Fox's Voter Fraud Falsehoods Are Warping America's Minds
A new study of public opinion regarding voter ID laws found that viewers of Fox News are much more likely to support those measures than other media consumers, and that individuals who wrongly believe voter fraud is common are more likely to support voter ID laws. These two groups have one thing in common -- exposure to right-wing misinformation about voter fraud.
In recent years, GOP-controlled state legislatures have been passing a series of measures ostensibly designed to protect the integrity of elections -- laws that, for example, require voters to present a government-issued photo id when attempting to cast a ballot. Given the absence of any significant voter fraud crisis in America and the fact that such laws negatively and disproportionately affect the ability of traditionally Democratic-voting demographics to cast a ballot, many  have argued that these laws are meant only to stifle political opposition to the Republican party by making it harder for Democrats to get elected -- even Republicans have admitted  as much.
On October 4, Public Opinion Quarterly published a study conducted by two professors at the University of Delaware titled, "The Foundations of Public Opinion on Voter ID Laws." The study found  that "perceptions of voting fraud as 'common' are associated with support for voter ID laws." The study also found that Fox News viewers "are particularly likely to support voter ID laws, though no other forms of media use are significantly related to support."
Voter fraud is not common. As the study noted, a state-by-state analysis of voting fraud conducted by the Carnegie Corporation of New York found "there were 2,068 cases of reported fraud among the millions of votes cast from 2000 to 2011. Over half of these cases of fraud involved problems with absentee ballots, which require no identification." A study  by NYU's Brennan Center for Justice found in-person voter fraud to be "more rare than death by lightning," and a New York Times investigation  found "virtually no evidence of any organized effort to skew federal elections."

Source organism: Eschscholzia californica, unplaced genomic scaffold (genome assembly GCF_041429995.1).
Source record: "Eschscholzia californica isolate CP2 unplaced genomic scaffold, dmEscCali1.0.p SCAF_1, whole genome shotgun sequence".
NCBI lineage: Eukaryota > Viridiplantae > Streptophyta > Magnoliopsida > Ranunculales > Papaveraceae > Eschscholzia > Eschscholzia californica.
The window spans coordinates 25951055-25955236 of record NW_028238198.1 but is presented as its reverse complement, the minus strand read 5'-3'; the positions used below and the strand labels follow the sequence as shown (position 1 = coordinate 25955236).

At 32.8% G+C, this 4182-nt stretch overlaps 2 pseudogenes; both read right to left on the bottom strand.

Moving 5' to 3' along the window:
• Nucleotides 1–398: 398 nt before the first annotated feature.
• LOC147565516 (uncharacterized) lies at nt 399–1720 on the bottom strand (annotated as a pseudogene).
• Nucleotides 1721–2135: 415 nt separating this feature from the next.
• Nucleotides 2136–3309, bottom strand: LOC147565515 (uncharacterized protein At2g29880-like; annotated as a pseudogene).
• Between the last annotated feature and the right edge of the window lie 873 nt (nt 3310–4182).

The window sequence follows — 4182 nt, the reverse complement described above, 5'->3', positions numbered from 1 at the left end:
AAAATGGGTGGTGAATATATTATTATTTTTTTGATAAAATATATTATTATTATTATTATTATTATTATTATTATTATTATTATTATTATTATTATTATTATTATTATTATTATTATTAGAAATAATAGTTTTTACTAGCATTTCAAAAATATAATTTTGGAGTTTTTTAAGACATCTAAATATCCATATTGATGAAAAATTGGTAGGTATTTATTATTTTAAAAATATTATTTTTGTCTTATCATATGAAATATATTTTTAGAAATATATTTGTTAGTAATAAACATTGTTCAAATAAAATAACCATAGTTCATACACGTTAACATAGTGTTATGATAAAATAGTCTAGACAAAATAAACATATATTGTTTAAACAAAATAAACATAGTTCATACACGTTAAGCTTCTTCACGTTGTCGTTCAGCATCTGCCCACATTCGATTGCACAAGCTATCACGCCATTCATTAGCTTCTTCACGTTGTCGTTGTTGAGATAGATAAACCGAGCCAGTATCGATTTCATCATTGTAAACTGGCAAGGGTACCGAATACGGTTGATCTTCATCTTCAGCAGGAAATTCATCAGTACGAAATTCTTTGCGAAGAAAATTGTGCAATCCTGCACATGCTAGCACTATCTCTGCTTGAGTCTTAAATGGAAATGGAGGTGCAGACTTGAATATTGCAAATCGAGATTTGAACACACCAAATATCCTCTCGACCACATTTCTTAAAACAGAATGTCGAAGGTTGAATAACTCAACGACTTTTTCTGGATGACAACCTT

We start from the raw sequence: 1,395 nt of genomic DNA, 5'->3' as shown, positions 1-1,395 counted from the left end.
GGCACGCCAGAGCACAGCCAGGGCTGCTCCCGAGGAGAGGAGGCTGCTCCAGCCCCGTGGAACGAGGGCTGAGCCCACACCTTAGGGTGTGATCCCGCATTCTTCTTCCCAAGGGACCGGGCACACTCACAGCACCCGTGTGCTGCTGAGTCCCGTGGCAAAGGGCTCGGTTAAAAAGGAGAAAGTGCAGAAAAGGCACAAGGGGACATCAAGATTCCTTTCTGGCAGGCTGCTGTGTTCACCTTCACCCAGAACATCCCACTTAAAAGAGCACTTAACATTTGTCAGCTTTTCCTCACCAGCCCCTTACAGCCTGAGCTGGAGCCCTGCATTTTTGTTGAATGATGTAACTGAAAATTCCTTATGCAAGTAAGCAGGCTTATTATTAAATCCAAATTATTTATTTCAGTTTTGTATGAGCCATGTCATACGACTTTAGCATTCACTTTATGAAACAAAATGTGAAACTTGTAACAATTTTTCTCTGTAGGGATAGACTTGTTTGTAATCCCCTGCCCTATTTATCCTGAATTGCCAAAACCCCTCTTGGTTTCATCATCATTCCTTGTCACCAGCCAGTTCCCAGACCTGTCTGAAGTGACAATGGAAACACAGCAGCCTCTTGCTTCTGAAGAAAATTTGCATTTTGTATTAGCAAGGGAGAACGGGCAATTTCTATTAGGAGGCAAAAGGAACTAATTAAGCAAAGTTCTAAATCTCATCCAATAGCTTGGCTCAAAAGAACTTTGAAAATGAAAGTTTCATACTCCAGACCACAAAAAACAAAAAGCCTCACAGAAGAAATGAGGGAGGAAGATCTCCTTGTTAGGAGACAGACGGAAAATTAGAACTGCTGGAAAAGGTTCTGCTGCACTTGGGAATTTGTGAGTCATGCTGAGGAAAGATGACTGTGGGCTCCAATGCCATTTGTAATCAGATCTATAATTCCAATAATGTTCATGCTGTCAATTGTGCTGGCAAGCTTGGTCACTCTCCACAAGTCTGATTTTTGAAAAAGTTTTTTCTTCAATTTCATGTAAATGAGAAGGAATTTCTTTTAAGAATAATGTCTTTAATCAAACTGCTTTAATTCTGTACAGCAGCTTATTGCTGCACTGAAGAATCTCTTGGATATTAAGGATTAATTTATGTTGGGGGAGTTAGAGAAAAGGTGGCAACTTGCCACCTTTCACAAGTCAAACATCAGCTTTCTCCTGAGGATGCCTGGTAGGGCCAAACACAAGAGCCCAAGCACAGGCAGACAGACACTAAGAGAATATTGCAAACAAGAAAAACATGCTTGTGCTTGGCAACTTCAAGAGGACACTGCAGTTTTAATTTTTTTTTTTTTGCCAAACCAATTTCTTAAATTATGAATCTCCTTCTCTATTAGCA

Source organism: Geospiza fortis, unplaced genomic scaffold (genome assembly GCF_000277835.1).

Additionally, voter ID laws can disenfranchise voters -- particularly minorities, students, and the elderly. The Brennan Center conducted  a poll which found that 11 percent of Americans say they do not possess government-issued photo identification, and this number includes "25 percent of African Americans, 16 percent of Hispanics, and 18 percent of persons aged 65 and older."
Although the study does not determine a causal relationship between exposure to Fox News and the false belief that voter fraud is common, this effect would not be surprising. Fox News frequently  misinforms  viewers about voter ID  laws and the threat of voter fraud. Below is just a sample of the kind of slanted coverage Fox presents.
The University of Delaware study notes that so far, many Americans remain relatively unfamiliar with voter ID laws. According to the authors, this suggests that "support for voter ID laws is susceptible to political communication effects." Fox News, which often functions as the communications arm  of the Republican Party, has not been shy about exploiting this vulnerability.